“Jambo, Bwana Bonzo! My name is all around and a big white spot in the
Bartley-Zeus. Call me Bartley. This is our middle. I asked him about it. she was studying for
Mama, Suzette. Our Dad’s Don. You’ll
meet my sister Athena-Grace shortly. “That’s from our African heritage,” he this Big Test when the
Please make yourself comfortable.” explained. “It looks like we have eyes in
the back, to scare anything sneaking up cat lady called and said Bartley & Athena-Grace
Intrigued, I thought, “Bwana Bonzo? on us. Clever, right? Oh, here’s Athena- she had a new litter.
Jambo? No trace of a Southern accent, Grace.”
and unusually well-spoken for bein’ so That was us! So Mama
young.” Their Mom was carrying a smaller cat,
whom she deposited on the table. She drove up and chose me. My brother’d al- “We go for leash walks,” said Athena-
He jumped onto the table, walked had the same markings as her brother.
over to my Assistant and stared, nose- Then I saw she was wearing a T-shirt that ready been sold but, guess what? Some- Grace. “And we have a double-decker
to-nose. I opened my notebook. “Thank said, “I ‘heart’ my BONZO!”
you. It’s my pleasure. You have very times humans can’t tell if we’re boys or stroller, with a Florida license plate that
striking looks. I understand you’re from “Jambo, Bwana Bonzo,” she said in a
Georgia.” charming, purry voice. “Do you like my girls when we’re teeny kittens. The peo- says, ‘Got Savannahs?’”
shirt? Mama made it special in honor of
Bartley laughed. “Because we’re Sa- your visit.” ple who bought him thought he was a “We have more brothers and sisters,”
vannah cats, right?”
I was touched. “It’s lovely! I’m hon- girl. When they found out he was a boy, said Bartley. “Look.” He pointed to two
I nodded. ored! And I’m eager to hear about your
“A common mistake.You see, although lives.” they returned him.” big aquariums, with a bunch of fish
my sister and I were born in North Caro-
lina, our grandfather was a Serval …” “All nine?” “Talk about embarrassing,” Bartley swimmin’ around.
“A what?” “Well, this one, for sure,” I replied.
“Servals are wild cats,” Bartley ex- “Mama and Dad love Savannah Cats. said. “I knew I was a boy. But everything “We lean our paws on the glass, and
plained. “They live on the Savannahs They had Zynna-Spyce, but she got sick
(tropical grasslands) in Africa. Thus, and went to Cat Heaven. After a while, turned out great, because Dad decided stare at ‘em Real Close.We used to splash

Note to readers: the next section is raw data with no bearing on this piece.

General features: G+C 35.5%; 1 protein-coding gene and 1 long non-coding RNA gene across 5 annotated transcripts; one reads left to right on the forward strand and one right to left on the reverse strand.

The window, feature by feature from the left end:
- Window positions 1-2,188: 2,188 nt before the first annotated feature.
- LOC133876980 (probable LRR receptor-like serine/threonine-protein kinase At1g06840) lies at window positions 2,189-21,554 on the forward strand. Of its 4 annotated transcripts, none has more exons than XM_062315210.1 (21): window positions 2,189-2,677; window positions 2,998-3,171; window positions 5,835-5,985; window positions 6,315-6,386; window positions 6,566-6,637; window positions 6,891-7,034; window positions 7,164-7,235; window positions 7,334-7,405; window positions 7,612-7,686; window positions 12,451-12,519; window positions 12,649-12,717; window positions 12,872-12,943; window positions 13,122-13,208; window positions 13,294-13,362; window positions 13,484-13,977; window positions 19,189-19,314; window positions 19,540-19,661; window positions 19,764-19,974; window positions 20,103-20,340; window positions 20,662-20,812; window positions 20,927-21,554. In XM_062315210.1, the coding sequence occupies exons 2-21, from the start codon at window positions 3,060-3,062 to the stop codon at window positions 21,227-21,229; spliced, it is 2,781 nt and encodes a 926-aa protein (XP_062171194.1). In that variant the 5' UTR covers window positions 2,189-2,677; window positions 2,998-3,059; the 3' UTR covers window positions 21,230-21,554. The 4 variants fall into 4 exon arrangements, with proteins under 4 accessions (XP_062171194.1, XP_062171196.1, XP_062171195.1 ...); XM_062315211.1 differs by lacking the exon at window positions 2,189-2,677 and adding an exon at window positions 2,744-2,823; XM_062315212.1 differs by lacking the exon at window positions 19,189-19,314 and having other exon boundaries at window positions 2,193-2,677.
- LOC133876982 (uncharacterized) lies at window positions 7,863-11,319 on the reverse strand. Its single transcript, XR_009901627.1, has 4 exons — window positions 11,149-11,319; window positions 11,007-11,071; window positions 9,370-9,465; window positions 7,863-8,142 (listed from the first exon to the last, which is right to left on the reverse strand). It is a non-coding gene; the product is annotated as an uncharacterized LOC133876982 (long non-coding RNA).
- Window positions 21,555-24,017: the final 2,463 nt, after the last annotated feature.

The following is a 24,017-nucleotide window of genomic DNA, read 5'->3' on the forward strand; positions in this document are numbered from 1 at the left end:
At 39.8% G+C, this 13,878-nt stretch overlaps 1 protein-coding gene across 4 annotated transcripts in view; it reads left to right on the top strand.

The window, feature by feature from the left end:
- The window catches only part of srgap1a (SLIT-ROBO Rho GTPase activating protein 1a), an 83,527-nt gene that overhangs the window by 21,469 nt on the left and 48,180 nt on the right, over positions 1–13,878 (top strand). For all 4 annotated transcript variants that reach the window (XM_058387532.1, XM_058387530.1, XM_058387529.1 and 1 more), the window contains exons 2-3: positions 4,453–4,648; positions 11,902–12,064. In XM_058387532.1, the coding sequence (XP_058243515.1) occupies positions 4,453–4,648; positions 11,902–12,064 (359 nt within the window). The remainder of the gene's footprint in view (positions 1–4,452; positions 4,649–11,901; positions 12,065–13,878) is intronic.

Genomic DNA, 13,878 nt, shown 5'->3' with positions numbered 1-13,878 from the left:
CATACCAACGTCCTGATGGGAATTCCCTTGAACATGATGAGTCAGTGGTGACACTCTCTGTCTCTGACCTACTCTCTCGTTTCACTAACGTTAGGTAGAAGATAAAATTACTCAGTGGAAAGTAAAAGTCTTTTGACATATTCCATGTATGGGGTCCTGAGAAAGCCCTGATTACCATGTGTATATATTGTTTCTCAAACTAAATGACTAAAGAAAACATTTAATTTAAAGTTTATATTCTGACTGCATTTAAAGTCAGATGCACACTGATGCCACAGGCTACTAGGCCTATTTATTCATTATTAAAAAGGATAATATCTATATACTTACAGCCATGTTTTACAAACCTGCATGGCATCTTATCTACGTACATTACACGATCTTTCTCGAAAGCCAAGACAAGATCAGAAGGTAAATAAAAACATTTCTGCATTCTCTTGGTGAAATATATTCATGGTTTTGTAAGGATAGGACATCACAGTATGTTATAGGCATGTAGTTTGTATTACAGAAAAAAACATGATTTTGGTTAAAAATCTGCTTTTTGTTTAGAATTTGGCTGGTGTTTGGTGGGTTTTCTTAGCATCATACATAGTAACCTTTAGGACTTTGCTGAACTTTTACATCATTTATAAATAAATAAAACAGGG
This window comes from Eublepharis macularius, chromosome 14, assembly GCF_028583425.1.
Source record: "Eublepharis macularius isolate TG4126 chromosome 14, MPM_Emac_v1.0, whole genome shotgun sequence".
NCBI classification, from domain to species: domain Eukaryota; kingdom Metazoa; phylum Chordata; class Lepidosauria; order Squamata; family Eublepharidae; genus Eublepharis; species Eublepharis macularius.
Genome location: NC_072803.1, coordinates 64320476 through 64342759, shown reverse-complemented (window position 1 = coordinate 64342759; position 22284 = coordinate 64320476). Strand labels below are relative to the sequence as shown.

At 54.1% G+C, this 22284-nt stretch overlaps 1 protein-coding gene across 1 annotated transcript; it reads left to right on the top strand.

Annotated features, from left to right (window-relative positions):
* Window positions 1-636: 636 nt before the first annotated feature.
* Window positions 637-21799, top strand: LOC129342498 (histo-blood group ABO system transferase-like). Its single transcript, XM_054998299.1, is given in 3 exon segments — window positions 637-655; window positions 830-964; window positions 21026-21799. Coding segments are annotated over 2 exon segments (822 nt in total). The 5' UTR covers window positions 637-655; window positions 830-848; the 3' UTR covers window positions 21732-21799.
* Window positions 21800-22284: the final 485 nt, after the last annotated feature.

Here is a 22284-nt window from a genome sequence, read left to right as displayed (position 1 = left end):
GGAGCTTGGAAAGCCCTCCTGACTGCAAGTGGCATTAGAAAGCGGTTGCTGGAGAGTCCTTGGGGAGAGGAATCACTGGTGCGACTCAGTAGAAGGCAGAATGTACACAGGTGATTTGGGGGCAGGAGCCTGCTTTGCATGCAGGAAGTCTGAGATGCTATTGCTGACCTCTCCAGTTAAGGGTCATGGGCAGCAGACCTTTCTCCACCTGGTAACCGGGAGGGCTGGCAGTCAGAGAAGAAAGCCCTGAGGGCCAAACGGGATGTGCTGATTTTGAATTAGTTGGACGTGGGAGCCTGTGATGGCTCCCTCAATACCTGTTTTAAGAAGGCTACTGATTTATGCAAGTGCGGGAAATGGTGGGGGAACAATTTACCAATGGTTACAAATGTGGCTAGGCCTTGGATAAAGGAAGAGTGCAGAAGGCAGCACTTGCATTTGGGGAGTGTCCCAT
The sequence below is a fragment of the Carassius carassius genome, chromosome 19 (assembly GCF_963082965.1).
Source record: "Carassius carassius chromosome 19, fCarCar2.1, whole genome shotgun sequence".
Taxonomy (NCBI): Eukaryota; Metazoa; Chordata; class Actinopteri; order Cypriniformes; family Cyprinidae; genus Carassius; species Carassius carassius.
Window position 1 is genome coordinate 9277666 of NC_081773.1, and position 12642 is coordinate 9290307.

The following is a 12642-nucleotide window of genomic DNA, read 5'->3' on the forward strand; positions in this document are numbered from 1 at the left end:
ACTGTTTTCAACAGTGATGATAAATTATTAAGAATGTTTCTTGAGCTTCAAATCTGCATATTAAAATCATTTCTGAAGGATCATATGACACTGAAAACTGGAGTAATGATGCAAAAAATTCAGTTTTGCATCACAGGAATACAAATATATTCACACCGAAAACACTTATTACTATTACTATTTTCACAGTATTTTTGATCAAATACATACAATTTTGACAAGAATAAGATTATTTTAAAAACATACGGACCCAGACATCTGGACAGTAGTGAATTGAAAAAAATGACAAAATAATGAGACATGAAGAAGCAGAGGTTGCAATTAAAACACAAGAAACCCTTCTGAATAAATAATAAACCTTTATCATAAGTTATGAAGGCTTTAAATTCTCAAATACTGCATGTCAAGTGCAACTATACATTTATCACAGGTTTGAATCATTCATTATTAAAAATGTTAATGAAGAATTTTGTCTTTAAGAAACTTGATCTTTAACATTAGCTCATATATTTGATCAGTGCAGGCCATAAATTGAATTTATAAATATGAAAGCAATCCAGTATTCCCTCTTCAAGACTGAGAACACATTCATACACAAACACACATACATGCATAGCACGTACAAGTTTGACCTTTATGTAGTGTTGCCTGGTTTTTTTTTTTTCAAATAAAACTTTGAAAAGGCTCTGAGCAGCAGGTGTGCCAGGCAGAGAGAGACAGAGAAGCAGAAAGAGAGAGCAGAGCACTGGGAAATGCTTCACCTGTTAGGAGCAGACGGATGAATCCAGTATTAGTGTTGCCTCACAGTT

Mama wanted another Savannah, so she
called a breeder friend, but she was tem- he wanted me. So he went up and got me in the little opening at the top ‘til Mom
porarily out of kittens. Anyway, Mama
and brought me home.” taped it up. Somehow, she knew we were

“Me and Mama stayed in North Caro- fishing.”

lina for a family reunion,” Athena-Grace I couldn’t believe an hour’d passed.

said. “I met my big Human family. It was Heading home, I was wondering how

lovely. They all said I was adorable and many generations back I’d have to go to

beautiful, which, of course, I AM. get to my own wild roots … stalking cari-

“But, guess what? When I got here, bou, perhaps?

Bartley was mean to me. He hissed and

spit. HE says it’s cuz, when we were kit- Till next time,
tens, I was learning to wear my harness,
and I was flopping around and knocked The Bonz

him off the stairs. HE says it was on PUR- Don’t Be Shy
pose but it WASn’t. It was on ACcident.”
We are always looking for pets
“Was not,” sniffed Bartley. with interesting stories.
“Was so. PLUS, I didn’t know he was To set up an interview, email
gonna be my Forever Brother. But now

we’re best friends.”

“True,” admitted Bartley, and he be- [email protected].

gan grooming her softly.

Your Vero Beach Newsweekly ™ Vero Beach 32963 / October 27, 2016 47




By Phillip Alder - Bridge Columnist K85

Greg Norman said, “Setting goals for your game is an art. The trick is in setting them K94
at the right level, neither too low nor too high.”
When trying to get to game in a major after partner has raised your one-of-a-major
opening to two, you must move with a hand at the right level ... strength. You should WEST EAST
have six losers. Also, if you rebid three of a minor, you may do that with only a three- 64
card suit because it is forcing to three of your major. AJ74 5
In this week’s deal, note that South’s hand has six losers: one heart, two diamonds J 10 8 3 Q 10 9 3 2
and three clubs. When opener has a choice of suits, he should, strange as it sounds,
bid his weaker minor. Here, South should rebid three clubs. Opposite that, North has 10 8 6 3
the worst possible club holding: three low. So he signs off in three spades.
West leads the club jack. East takes three tricks in the suit, then exits safely with a
spade. How should South proceed after drawing trumps? SOUTH